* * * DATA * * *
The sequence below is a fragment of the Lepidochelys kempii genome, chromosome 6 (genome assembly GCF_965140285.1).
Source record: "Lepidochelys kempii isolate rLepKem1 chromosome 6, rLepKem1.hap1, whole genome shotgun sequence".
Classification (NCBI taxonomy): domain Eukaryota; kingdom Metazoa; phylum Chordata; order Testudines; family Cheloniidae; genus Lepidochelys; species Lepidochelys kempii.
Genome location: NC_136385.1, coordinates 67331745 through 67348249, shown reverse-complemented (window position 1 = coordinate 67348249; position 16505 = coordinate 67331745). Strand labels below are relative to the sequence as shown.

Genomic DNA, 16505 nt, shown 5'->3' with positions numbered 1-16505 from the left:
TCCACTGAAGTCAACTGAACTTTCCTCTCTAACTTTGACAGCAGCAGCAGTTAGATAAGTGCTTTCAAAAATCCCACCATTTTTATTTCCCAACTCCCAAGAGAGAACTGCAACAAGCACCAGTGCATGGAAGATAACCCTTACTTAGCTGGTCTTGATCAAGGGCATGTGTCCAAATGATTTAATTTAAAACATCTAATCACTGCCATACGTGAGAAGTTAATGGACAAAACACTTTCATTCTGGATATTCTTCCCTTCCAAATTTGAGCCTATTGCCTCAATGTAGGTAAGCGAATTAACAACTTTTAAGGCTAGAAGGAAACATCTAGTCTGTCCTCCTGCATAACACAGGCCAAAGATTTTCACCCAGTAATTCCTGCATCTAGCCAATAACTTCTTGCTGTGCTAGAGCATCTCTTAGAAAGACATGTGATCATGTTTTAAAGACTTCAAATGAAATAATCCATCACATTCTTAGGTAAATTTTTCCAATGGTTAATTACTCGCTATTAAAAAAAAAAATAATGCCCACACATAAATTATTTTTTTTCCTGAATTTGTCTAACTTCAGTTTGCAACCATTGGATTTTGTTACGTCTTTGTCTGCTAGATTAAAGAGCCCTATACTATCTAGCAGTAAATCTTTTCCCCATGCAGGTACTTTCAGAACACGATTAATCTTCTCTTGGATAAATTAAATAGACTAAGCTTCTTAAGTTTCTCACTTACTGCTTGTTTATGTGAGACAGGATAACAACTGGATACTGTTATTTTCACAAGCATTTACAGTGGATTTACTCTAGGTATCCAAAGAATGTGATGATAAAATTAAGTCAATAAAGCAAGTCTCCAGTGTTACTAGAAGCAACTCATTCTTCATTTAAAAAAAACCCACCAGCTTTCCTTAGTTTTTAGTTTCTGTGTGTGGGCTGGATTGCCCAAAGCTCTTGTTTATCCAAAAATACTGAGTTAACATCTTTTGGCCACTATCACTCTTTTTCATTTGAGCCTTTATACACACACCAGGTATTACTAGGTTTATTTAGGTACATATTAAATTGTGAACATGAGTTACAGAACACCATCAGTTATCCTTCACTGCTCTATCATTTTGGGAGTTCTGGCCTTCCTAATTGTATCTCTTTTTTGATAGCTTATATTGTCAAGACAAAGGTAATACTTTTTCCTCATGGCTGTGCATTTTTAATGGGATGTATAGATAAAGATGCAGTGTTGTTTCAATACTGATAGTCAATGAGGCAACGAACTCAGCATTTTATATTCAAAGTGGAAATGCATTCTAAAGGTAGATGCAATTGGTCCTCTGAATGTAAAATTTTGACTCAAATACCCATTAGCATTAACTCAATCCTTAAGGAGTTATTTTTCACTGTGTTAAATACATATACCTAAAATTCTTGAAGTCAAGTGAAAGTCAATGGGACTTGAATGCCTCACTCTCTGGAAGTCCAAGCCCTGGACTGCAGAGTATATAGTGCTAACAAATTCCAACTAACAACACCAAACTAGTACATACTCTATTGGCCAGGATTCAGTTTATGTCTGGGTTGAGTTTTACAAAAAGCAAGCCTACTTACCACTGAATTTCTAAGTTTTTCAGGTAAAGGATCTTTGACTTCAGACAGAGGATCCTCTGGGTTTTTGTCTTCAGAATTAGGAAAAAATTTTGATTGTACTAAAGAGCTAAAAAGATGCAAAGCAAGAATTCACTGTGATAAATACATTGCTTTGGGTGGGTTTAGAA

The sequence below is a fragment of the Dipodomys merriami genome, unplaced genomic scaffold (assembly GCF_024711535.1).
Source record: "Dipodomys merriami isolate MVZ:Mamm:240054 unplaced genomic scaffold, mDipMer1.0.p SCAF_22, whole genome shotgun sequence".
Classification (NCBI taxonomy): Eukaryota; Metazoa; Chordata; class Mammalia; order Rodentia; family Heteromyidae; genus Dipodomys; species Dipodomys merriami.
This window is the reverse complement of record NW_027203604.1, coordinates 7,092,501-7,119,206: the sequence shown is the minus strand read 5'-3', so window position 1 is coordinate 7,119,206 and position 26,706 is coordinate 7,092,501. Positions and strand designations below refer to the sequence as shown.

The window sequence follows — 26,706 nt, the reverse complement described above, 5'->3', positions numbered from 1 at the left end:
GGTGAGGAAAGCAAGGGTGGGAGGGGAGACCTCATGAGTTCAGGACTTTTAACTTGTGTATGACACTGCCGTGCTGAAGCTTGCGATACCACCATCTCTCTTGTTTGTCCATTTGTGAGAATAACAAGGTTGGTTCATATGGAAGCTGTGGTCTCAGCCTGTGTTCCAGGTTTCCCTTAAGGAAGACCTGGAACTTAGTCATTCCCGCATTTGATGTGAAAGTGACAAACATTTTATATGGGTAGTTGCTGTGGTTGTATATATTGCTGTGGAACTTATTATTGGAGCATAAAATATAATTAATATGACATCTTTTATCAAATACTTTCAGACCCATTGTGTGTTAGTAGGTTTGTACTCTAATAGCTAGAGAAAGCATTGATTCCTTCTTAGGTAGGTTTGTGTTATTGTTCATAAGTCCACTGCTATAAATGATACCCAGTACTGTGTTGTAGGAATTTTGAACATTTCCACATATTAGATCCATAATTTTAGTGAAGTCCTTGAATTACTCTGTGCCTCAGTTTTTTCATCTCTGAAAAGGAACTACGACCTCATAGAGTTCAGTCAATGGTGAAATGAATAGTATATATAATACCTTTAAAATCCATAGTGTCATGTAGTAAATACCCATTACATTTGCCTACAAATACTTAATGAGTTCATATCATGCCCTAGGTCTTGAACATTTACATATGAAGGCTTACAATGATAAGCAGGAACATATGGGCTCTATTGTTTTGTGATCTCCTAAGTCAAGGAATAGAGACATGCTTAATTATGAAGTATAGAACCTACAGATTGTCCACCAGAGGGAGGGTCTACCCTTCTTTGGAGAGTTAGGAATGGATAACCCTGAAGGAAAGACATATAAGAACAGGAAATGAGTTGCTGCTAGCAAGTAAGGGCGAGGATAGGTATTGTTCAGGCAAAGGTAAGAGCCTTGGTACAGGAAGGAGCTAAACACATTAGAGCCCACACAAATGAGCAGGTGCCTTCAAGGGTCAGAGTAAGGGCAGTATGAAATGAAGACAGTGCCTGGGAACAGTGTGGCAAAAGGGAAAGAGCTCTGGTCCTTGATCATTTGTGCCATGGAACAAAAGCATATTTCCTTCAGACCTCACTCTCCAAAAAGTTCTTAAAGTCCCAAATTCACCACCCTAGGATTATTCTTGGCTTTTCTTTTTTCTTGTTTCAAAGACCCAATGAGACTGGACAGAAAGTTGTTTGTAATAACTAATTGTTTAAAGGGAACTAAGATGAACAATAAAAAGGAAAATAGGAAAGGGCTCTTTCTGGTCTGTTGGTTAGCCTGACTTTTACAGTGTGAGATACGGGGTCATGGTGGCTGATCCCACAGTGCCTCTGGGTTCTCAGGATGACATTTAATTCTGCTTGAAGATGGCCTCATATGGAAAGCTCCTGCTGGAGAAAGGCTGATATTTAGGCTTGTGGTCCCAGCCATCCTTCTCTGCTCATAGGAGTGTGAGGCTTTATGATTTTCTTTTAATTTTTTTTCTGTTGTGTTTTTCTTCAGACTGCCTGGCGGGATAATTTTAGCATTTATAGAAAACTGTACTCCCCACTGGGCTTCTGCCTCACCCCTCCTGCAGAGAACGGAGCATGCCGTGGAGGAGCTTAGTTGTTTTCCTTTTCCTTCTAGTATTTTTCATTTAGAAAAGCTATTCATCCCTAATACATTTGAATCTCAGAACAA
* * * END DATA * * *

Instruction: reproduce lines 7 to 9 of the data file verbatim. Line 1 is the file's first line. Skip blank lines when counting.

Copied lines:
The sequence below is a fragment of the Dipodomys merriami genome, unplaced genomic scaffold (assembly GCF_024711535.1).
Source record: "Dipodomys merriami isolate MVZ:Mamm:240054 unplaced genomic scaffold, mDipMer1.0.p SCAF_22, whole genome shotgun sequence".
Classification (NCBI taxonomy): Eukaryota; Metazoa; Chordata; class Mammalia; order Rodentia; family Heteromyidae; genus Dipodomys; species Dipodomys merriami.